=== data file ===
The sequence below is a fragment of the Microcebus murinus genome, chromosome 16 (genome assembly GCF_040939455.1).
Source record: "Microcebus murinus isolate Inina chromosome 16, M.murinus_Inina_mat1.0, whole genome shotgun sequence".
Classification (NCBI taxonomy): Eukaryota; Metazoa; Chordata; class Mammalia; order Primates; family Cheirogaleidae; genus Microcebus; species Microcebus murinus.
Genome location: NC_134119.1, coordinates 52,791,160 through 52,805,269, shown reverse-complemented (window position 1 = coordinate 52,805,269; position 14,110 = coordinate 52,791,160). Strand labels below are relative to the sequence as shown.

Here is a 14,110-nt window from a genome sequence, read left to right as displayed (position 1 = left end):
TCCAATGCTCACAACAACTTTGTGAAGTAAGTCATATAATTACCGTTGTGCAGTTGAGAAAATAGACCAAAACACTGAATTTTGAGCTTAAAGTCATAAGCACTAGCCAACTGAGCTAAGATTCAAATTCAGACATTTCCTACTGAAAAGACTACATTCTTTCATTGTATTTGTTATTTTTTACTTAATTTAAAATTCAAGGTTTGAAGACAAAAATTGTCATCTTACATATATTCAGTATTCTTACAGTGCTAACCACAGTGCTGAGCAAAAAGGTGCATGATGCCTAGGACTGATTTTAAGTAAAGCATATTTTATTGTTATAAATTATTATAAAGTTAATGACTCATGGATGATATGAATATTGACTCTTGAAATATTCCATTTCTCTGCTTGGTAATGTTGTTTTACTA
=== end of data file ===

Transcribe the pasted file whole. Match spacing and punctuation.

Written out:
The sequence below is a fragment of the Microcebus murinus genome, chromosome 16 (genome assembly GCF_040939455.1).
Source record: "Microcebus murinus isolate Inina chromosome 16, M.murinus_Inina_mat1.0, whole genome shotgun sequence".
Classification (NCBI taxonomy): Eukaryota; Metazoa; Chordata; class Mammalia; order Primates; family Cheirogaleidae; genus Microcebus; species Microcebus murinus.
Genome location: NC_134119.1, coordinates 52,791,160 through 52,805,269, shown reverse-complemented (window position 1 = coordinate 52,805,269; position 14,110 = coordinate 52,791,160). Strand labels below are relative to the sequence as shown.

Here is a 14,110-nt window from a genome sequence, read left to right as displayed (position 1 = left end):
TCCAATGCTCACAACAACTTTGTGAAGTAAGTCATATAATTACCGTTGTGCAGTTGAGAAAATAGACCAAAACACTGAATTTTGAGCTTAAAGTCATAAGCACTAGCCAACTGAGCTAAGATTCAAATTCAGACATTTCCTACTGAAAAGACTACATTCTTTCATTGTATTTGTTATTTTTTACTTAATTTAAAATTCAAGGTTTGAAGACAAAAATTGTCATCTTACATATATTCAGTATTCTTACAGTGCTAACCACAGTGCTGAGCAAAAAGGTGCATGATGCCTAGGACTGATTTTAAGTAAAGCATATTTTATTGTTATAAATTATTATAAAGTTAATGACTCATGGATGATATGAATATTGACTCTTGAAATATTCCATTTCTCTGCTTGGTAATGTTGTTTTACTA